Wednesday, September 11, 2013

Turn on, tune in, drop out

I was too young to hear Timothy Leary's rallying call  "Turn on, tune in, drop out." I was born at the tail end of the baby boom, and my experience of the hippy period was bell bottoms and a t-shirt with the two finger peace sign imposed on an American Flag. I was too tall for platform shoes.But I had the afro hair.

Like most of my cohort I envied hippies. Who wouldn't?  Sex drugs and rock & roll. So it is with some feeling of loss when I see that some of those who turned on, tuned in, and dropped out are now looking for another meaning to their life while shopping for cheap incontinence pads at Walmart.

As with most of the tail-end baby boomers, I ignored that period. Oh I  loved the music, but not much else. Could never get into the literature of the time; the Jack Kerouac, Robert A. Heinlein, Ken Kesey, Tom Wolfe, Marvin Harris, Truman Capote. Too anarchic and unstructured. But on the other hand I loved the storytelling of John Updike, Harper Lee, Anthony Burgess, Ken Kesey, Nikolas Schreck, Gabriel Garcí­a Márquez, Frank Herbert,  Sylvia Plath, and Kurt Vonnegut (Vonnegut mainly because he was American, I loved everything American.) I loved reading Hermann Hesse, a German author who did much of his writing in the 1920s but was read in the 60s.

So wind forward half a century and that mantra still haunts me."Turn on, tune in, drop out" Until this year. I never understood the existential meaning of that phrase. Now with the National Security Agency not only spying on everything we do both in the privacy of our emails, phone calls and letters, but also everything online, and then sharing this information with other alien countries, I have a strong feeling that we need to re-energize the mantra again. Except this time lets make it digital "Turn on, tune in, drop out." Turn on, make sure that you know what is happening, tune into the movement with like minded individuals, and drop out of Facebook, Twitter. LinkedIn and blogger....


I am in a boutique hotel on the mediterranean coast in Southern Turkey in the old Walled City of Antalya. Alone in the courtyard of the hotel. Three in the morning, I cannot sleep. The only place I can get internet. The courtyard is within an old building in the old city. Narrow paved windy roads fenced in by exclusive hotels developed from old rich properties. The night revelry still lingering outside (which is why I am awake.) But I am in a quiet bubble inside this cocoon. Surrounding me are feral cats. They own the city and they are everywhere. Well-fed it seems. Sometimes meeoing, but mostly quiet and observant. We are alike in many respects. Well-fed definitely her in Turkey.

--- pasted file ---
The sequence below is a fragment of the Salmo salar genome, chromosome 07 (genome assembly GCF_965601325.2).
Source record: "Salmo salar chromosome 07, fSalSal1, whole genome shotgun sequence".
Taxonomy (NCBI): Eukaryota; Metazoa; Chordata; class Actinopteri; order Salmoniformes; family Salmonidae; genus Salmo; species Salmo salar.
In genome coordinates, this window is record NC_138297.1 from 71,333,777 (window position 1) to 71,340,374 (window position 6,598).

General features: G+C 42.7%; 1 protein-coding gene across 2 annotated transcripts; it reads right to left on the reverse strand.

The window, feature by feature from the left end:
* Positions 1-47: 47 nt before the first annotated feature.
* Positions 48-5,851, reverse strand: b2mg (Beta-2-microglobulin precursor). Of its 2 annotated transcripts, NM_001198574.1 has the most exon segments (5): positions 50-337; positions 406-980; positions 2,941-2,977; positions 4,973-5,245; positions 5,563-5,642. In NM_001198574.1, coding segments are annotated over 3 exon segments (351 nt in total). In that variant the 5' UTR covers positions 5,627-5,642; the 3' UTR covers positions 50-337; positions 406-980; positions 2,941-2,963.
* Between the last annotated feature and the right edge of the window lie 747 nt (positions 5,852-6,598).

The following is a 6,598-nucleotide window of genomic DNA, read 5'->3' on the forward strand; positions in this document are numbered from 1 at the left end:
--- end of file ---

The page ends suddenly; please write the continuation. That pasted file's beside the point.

Two blazoned tanned older men in their underwear. Their stomach hanging proud come into the courtyard smoking and talking German. I leave to the cleaner air of my room and losing my internet.

Back in my room, I read residue of my opened web pages. There are new reports that show that sunscreen helps the skin look younger. I want my skin to look its age. I want my smile lines to be permanent fixture. I want to be reminded of all the happy times I have had on this earth before I die. A testament to the fact that I lived my life, risked everything and not given a damn about the consequences. That my ego need not know whether I won or lost, but that I tried my damnest. A testament that my lease on life was well used. Perhaps that is the point. Perhaps it is hiding a life not lived well that others are trying to hide. I smile more creases on my face and realize that I have a long day ahead of me tomorrow. I am renting a car for the first time in Turkey and I will drive to Termossos. I know I will create some good wrinkles tomorrow. I already started as I smirk falling asleep.

Aging Hands

Returning home on the plane after three months away I sit in the cramped space looking at my hands. I am comfortable with my hands. They are the only part of my body that I see all the time. I have watched them age. I have watched them write, type, touch, hold, caress, hit and work. They are my view of myself. As I age so do they. Started getting liver spots, more wrinkles, less hair, less muscle tone. And I have no issue with this, I like how my hands look. I am comfortable with my hands. Unlike watching my face in the mirror, which is always a reflection, my hands are in front of me. On the other hand, I have difficulty accepting my face. My face is not my image of who I am.

Sometime I accept my face, but at other times I feel an uneasiness. I would like to know how people who have had facial reconstructive surgery deal with their new look. It feels that my face goes through a reconstruction every time I stop looking at it. There is a separation between me and my face.  A time lapse of memory. As though the person looking back at me is exactly that, looking back at me.

But with  my hands, the relationship is much more direct. I have direct contact. It is how I see myself as I function in the world. It is how I see myself interacting, how I manipulate and move objects around me. I am always looking at my hands, directing them, observing them. My hands are my physical extension that I can see.They provide a carpet that open up inviting me to the world. Whatever I am doing my hands are there as an extension that I see. And as I age this very visual part of me is also visibly changing. They have more character. I am very comfortable with my hands and how they are growing to be what I see everyday. I am happy to see my hands age and reflect what they have been through. I only wish that I can do the same with my face.